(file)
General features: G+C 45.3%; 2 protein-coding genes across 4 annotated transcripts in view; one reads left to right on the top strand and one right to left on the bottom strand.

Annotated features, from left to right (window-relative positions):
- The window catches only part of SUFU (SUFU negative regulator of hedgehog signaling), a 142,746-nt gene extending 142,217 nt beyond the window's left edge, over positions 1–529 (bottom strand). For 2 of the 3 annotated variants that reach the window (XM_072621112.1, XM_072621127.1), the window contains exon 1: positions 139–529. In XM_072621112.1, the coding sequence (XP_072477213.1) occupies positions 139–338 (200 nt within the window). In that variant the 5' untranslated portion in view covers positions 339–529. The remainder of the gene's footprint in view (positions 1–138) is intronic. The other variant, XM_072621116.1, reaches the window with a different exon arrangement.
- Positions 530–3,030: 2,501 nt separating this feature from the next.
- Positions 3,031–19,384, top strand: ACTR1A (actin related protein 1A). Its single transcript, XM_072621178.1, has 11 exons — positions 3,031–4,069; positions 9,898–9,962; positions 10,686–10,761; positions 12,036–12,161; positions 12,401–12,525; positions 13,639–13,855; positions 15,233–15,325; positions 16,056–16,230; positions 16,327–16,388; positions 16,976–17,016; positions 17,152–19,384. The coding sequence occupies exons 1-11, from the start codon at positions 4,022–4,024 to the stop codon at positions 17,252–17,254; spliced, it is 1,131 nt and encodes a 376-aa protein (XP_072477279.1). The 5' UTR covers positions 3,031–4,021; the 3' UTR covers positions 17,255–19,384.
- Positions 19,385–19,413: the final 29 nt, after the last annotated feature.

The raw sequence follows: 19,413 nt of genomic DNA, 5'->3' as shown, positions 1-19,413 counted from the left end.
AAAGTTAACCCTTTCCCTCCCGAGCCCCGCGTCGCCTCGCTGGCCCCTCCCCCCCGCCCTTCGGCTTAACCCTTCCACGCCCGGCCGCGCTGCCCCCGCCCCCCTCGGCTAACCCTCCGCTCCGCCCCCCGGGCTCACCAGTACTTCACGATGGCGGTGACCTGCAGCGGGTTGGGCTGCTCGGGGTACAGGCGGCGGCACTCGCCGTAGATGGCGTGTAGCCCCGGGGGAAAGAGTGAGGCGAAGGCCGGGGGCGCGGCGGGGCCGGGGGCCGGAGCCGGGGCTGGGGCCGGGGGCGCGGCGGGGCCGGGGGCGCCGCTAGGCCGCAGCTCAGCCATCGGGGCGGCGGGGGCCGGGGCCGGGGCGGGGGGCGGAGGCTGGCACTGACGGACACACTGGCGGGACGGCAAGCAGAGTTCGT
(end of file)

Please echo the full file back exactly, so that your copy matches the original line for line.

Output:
General features: G+C 45.3%; 2 protein-coding genes across 4 annotated transcripts in view; one reads left to right on the top strand and one right to left on the bottom strand.

Annotated features, from left to right (window-relative positions):
- The window catches only part of SUFU (SUFU negative regulator of hedgehog signaling), a 142,746-nt gene extending 142,217 nt beyond the window's left edge, over positions 1–529 (bottom strand). For 2 of the 3 annotated variants that reach the window (XM_072621112.1, XM_072621127.1), the window contains exon 1: positions 139–529. In XM_072621112.1, the coding sequence (XP_072477213.1) occupies positions 139–338 (200 nt within the window). In that variant the 5' untranslated portion in view covers positions 339–529. The remainder of the gene's footprint in view (positions 1–138) is intronic. The other variant, XM_072621116.1, reaches the window with a different exon arrangement.
- Positions 530–3,030: 2,501 nt separating this feature from the next.
- Positions 3,031–19,384, top strand: ACTR1A (actin related protein 1A). Its single transcript, XM_072621178.1, has 11 exons — positions 3,031–4,069; positions 9,898–9,962; positions 10,686–10,761; positions 12,036–12,161; positions 12,401–12,525; positions 13,639–13,855; positions 15,233–15,325; positions 16,056–16,230; positions 16,327–16,388; positions 16,976–17,016; positions 17,152–19,384. The coding sequence occupies exons 1-11, from the start codon at positions 4,022–4,024 to the stop codon at positions 17,252–17,254; spliced, it is 1,131 nt and encodes a 376-aa protein (XP_072477279.1). The 5' UTR covers positions 3,031–4,021; the 3' UTR covers positions 17,255–19,384.
- Positions 19,385–19,413: the final 29 nt, after the last annotated feature.

The raw sequence follows: 19,413 nt of genomic DNA, 5'->3' as shown, positions 1-19,413 counted from the left end.
AAAGTTAACCCTTTCCCTCCCGAGCCCCGCGTCGCCTCGCTGGCCCCTCCCCCCCGCCCTTCGGCTTAACCCTTCCACGCCCGGCCGCGCTGCCCCCGCCCCCCTCGGCTAACCCTCCGCTCCGCCCCCCGGGCTCACCAGTACTTCACGATGGCGGTGACCTGCAGCGGGTTGGGCTGCTCGGGGTACAGGCGGCGGCACTCGCCGTAGATGGCGTGTAGCCCCGGGGGAAAGAGTGAGGCGAAGGCCGGGGGCGCGGCGGGGCCGGGGGCCGGAGCCGGGGCTGGGGCCGGGGGCGCGGCGGGGCCGGGGGCGCCGCTAGGCCGCAGCTCAGCCATCGGGGCGGCGGGGGCCGGGGCCGGGGCGGGGGGCGGAGGCTGGCACTGACGGACACACTGGCGGGACGGCAAGCAGAGTTCGT